Ever wonder why organizational leaders cling to old ways of doing business? I did the other day while looking at my desk, equipped with a 1-week-old Motorola XOOM, a wireless keyboard, and some scattered whiteboard markers. I found myself questioning why organizations tend to be reluctant about technological innovations, like “cloud computing," when its tools can enhance operations in the long-run. Many of the antiquated, organizational constructs that guide our daily work life tend to constrain responsiveness, creativity,...
Kurt Lewin was born in what is now Poland on September 9, 1890. He and his family moved to Berlin when he was fifteen. Lewin obtained his doctorate degree in Psychology from the University of Berlin in 1916 and later become a professor. He left Germany in 1930 as Jews were being ousted, first taking a six month assignment at Stanford University followed by a two-year assignment at Cornell School of Home Economics, and eventually settling at the University of Iowa. Early in his career Lewin took on the study of Taylor and...
What leads us to these toxic work environments in the first place? And why do we choose to stay trapped in them? Are we masochists or is there something more subtle at work? Nowadays it seems everyone’s had at least one bad boss—that lone supervisor who generally stands in the way of professional happiness and fulfillment. I still remember my initial brush with one and the agonizing saga that ensued. I was sitting at my desk one October morning in 2005 looking for story leads online and listening to the staticky chatter on...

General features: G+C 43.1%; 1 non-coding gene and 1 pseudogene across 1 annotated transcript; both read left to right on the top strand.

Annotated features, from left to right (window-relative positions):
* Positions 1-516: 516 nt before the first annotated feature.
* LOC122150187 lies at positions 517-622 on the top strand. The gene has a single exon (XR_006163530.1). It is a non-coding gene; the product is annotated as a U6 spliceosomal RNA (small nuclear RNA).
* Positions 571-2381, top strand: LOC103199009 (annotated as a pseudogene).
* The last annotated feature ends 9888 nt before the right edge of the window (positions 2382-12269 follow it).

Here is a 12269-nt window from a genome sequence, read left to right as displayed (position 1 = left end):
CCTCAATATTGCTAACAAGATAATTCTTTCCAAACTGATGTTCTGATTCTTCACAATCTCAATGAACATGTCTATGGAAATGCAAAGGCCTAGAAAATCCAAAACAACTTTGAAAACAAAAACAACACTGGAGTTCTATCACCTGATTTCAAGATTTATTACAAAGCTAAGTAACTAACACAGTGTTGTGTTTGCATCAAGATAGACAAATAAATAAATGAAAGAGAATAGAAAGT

My perspective of leadership has been influenced by many sources but the greatest lessons are from my parents who taught me that I should always treat people, all people, with dignity and respect. What my parents taught me wasn’t what I learned in business school and the quest to expand my understanding on how to be an effective change leader in the 21st century continues to suggest that my parents were right. In the book Leadership: Theory and Practice, Peter Northhouse’s definition of leadership as “a process whereby an...
The complexity surrounding our everyday life leaves many of us feeling drained, perpetually chasing an infinite to do list. We run faster and faster, hurrying to get things done, to meet deadlines, and to keep pace with demands and challenges. This hectic pace is overwhelming that it challenges our ability to sustain high performance. How do we get beyond this cycle of doing? How do we move beyond simply surviving? How can we embrace complexity rather than cope with it? The answer might be easier than you think. But it...
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